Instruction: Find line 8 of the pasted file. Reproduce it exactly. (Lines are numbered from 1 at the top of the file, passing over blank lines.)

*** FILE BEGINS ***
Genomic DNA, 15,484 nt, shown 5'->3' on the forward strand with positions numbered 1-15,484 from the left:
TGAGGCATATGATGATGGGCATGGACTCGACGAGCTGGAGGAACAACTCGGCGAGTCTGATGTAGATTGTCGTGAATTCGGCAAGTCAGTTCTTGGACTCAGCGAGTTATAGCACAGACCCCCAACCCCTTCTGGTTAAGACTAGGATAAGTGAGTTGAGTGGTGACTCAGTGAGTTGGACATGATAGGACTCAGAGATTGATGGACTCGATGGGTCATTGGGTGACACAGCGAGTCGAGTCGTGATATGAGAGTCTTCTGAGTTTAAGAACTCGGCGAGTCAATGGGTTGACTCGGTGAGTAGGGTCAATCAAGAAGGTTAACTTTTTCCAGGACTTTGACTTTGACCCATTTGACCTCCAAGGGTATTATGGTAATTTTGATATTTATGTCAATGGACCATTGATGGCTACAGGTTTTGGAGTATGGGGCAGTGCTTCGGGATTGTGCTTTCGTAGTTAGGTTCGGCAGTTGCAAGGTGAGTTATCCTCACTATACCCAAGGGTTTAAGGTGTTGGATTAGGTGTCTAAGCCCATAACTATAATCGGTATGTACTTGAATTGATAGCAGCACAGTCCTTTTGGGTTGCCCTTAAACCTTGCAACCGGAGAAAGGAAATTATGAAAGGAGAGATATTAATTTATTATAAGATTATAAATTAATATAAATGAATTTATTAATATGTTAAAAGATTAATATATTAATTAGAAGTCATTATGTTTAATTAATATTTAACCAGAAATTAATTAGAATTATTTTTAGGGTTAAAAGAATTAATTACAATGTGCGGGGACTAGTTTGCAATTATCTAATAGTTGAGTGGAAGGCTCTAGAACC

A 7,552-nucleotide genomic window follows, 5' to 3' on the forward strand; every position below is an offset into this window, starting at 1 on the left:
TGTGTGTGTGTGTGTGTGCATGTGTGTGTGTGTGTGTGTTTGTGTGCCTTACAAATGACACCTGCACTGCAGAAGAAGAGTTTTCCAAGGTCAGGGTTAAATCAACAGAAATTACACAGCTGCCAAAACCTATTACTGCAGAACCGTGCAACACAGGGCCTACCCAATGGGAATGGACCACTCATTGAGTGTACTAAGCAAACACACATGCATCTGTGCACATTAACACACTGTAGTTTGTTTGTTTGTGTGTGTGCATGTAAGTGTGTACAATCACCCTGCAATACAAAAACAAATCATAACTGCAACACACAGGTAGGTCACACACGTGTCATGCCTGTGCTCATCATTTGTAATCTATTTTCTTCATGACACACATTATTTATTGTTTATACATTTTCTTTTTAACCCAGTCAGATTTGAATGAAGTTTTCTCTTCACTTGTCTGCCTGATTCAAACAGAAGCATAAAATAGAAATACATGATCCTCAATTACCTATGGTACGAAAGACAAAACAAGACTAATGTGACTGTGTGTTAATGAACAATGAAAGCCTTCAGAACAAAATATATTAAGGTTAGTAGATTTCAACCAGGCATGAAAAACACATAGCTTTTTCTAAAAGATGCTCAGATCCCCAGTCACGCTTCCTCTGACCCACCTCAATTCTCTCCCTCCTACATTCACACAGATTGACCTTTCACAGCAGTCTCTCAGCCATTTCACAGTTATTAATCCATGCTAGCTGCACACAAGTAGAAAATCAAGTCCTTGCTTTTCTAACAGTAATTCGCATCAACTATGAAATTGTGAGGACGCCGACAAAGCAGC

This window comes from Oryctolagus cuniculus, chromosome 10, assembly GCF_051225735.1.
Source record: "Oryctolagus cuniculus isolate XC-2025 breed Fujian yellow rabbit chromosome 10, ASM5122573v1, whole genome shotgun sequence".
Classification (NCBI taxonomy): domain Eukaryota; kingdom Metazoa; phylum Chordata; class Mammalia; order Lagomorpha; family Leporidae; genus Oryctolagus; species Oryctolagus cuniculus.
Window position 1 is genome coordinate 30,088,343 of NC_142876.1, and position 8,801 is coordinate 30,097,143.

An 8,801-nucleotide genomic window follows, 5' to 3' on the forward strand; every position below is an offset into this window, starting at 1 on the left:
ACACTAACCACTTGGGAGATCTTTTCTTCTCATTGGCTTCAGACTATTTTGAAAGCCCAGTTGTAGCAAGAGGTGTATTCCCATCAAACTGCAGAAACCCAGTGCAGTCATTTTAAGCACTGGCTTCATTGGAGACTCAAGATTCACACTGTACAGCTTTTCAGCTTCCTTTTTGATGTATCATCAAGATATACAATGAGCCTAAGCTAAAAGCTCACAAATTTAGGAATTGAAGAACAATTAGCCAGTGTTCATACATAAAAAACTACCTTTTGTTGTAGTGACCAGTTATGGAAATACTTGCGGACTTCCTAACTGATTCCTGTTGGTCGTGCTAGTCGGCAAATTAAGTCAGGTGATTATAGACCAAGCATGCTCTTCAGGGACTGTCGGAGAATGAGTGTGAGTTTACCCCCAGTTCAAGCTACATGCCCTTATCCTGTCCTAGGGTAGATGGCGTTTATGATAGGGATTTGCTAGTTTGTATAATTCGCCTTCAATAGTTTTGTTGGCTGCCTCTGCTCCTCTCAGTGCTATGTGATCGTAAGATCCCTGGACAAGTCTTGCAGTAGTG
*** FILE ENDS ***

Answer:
Window position 1 is genome coordinate 30,088,343 of NC_142876.1, and position 8,801 is coordinate 30,097,143.